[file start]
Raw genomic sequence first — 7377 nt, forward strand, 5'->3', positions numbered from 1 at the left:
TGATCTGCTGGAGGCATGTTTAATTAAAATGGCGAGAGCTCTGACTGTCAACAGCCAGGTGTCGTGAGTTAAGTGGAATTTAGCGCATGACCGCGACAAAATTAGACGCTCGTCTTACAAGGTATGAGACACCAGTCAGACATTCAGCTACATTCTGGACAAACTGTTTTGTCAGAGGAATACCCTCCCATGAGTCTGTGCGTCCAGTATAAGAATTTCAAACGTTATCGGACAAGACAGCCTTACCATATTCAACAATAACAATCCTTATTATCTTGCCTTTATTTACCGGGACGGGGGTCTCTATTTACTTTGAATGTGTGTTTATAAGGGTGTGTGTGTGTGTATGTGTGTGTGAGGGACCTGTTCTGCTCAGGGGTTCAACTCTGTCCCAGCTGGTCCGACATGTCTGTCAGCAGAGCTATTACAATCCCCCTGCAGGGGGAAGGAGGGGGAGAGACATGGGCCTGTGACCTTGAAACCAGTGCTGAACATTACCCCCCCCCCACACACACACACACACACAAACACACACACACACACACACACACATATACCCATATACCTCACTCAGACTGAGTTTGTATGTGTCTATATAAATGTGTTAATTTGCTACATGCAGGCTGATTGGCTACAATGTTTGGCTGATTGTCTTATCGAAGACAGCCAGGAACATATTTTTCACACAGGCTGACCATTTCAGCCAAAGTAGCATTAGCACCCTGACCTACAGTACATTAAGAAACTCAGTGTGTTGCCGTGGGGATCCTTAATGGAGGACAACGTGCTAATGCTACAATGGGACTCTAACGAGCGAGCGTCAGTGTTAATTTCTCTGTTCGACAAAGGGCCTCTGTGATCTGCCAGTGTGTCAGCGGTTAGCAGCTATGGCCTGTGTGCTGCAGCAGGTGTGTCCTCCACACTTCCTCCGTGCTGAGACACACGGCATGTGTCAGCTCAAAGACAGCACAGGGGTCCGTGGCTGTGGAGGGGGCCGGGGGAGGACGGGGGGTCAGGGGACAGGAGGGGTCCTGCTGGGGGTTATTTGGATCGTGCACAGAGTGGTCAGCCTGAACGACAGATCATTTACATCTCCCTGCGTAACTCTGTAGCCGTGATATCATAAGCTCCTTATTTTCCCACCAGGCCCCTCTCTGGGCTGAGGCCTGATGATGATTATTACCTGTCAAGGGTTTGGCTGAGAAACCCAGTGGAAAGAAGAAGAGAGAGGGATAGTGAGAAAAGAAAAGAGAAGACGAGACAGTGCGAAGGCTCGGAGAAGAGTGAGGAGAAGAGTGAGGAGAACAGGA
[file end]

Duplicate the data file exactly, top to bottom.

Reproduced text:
Raw genomic sequence first — 7377 nt, forward strand, 5'->3', positions numbered from 1 at the left:
TGATCTGCTGGAGGCATGTTTAATTAAAATGGCGAGAGCTCTGACTGTCAACAGCCAGGTGTCGTGAGTTAAGTGGAATTTAGCGCATGACCGCGACAAAATTAGACGCTCGTCTTACAAGGTATGAGACACCAGTCAGACATTCAGCTACATTCTGGACAAACTGTTTTGTCAGAGGAATACCCTCCCATGAGTCTGTGCGTCCAGTATAAGAATTTCAAACGTTATCGGACAAGACAGCCTTACCATATTCAACAATAACAATCCTTATTATCTTGCCTTTATTTACCGGGACGGGGGTCTCTATTTACTTTGAATGTGTGTTTATAAGGGTGTGTGTGTGTGTATGTGTGTGTGAGGGACCTGTTCTGCTCAGGGGTTCAACTCTGTCCCAGCTGGTCCGACATGTCTGTCAGCAGAGCTATTACAATCCCCCTGCAGGGGGAAGGAGGGGGAGAGACATGGGCCTGTGACCTTGAAACCAGTGCTGAACATTACCCCCCCCCCACACACACACACACACACAAACACACACACACACACACACACACATATACCCATATACCTCACTCAGACTGAGTTTGTATGTGTCTATATAAATGTGTTAATTTGCTACATGCAGGCTGATTGGCTACAATGTTTGGCTGATTGTCTTATCGAAGACAGCCAGGAACATATTTTTCACACAGGCTGACCATTTCAGCCAAAGTAGCATTAGCACCCTGACCTACAGTACATTAAGAAACTCAGTGTGTTGCCGTGGGGATCCTTAATGGAGGACAACGTGCTAATGCTACAATGGGACTCTAACGAGCGAGCGTCAGTGTTAATTTCTCTGTTCGACAAAGGGCCTCTGTGATCTGCCAGTGTGTCAGCGGTTAGCAGCTATGGCCTGTGTGCTGCAGCAGGTGTGTCCTCCACACTTCCTCCGTGCTGAGACACACGGCATGTGTCAGCTCAAAGACAGCACAGGGGTCCGTGGCTGTGGAGGGGGCCGGGGGAGGACGGGGGGTCAGGGGACAGGAGGGGTCCTGCTGGGGGTTATTTGGATCGTGCACAGAGTGGTCAGCCTGAACGACAGATCATTTACATCTCCCTGCGTAACTCTGTAGCCGTGATATCATAAGCTCCTTATTTTCCCACCAGGCCCCTCTCTGGGCTGAGGCCTGATGATGATTATTACCTGTCAAGGGTTTGGCTGAGAAACCCAGTGGAAAGAAGAAGAGAGAGGGATAGTGAGAAAAGAAAAGAGAAGACGAGACAGTGCGAAGGCTCGGAGAAGAGTGAGGAGAAGAGTGAGGAGAACAGGA